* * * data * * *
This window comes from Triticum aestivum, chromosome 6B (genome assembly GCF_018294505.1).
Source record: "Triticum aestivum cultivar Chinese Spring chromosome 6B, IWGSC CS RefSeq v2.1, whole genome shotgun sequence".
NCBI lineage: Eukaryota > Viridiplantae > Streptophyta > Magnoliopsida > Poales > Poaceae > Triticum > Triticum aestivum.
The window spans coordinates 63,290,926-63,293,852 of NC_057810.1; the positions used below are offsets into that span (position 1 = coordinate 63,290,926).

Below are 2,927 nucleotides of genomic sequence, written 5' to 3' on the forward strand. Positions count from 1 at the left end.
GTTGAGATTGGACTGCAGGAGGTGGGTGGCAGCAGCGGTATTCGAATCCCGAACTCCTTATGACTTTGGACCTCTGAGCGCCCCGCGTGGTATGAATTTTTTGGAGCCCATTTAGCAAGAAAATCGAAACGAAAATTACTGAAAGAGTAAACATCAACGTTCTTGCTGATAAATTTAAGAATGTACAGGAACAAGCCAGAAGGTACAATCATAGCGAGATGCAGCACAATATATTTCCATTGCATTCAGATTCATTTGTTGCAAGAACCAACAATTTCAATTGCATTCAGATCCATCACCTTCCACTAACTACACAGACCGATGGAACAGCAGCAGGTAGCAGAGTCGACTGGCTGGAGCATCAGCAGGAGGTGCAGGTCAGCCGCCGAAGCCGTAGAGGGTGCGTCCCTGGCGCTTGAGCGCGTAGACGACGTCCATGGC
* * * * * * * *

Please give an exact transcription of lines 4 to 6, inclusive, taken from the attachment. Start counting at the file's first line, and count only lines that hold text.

The window spans coordinates 63,290,926-63,293,852 of NC_057810.1; the positions used below are offsets into that span (position 1 = coordinate 63,290,926).

Below are 2,927 nucleotides of genomic sequence, written 5' to 3' on the forward strand. Positions count from 1 at the left end.
GTTGAGATTGGACTGCAGGAGGTGGGTGGCAGCAGCGGTATTCGAATCCCGAACTCCTTATGACTTTGGACCTCTGAGCGCCCCGCGTGGTATGAATTTTTTGGAGCCCATTTAGCAAGAAAATCGAAACGAAAATTACTGAAAGAGTAAACATCAACGTTCTTGCTGATAAATTTAAGAATGTACAGGAACAAGCCAGAAGGTACAATCATAGCGAGATGCAGCACAATATATTTCCATTGCATTCAGATTCATTTGTTGCAAGAACCAACAATTTCAATTGCATTCAGATCCATCACCTTCCACTAACTACACAGACCGATGGAACAGCAGCAGGTAGCAGAGTCGACTGGCTGGAGCATCAGCAGGAGGTGCAGGTCAGCCGCCGAAGCCGTAGAGGGTGCGTCCCTGGCGCTTGAGCGCGTAGACGACGTCCATGGC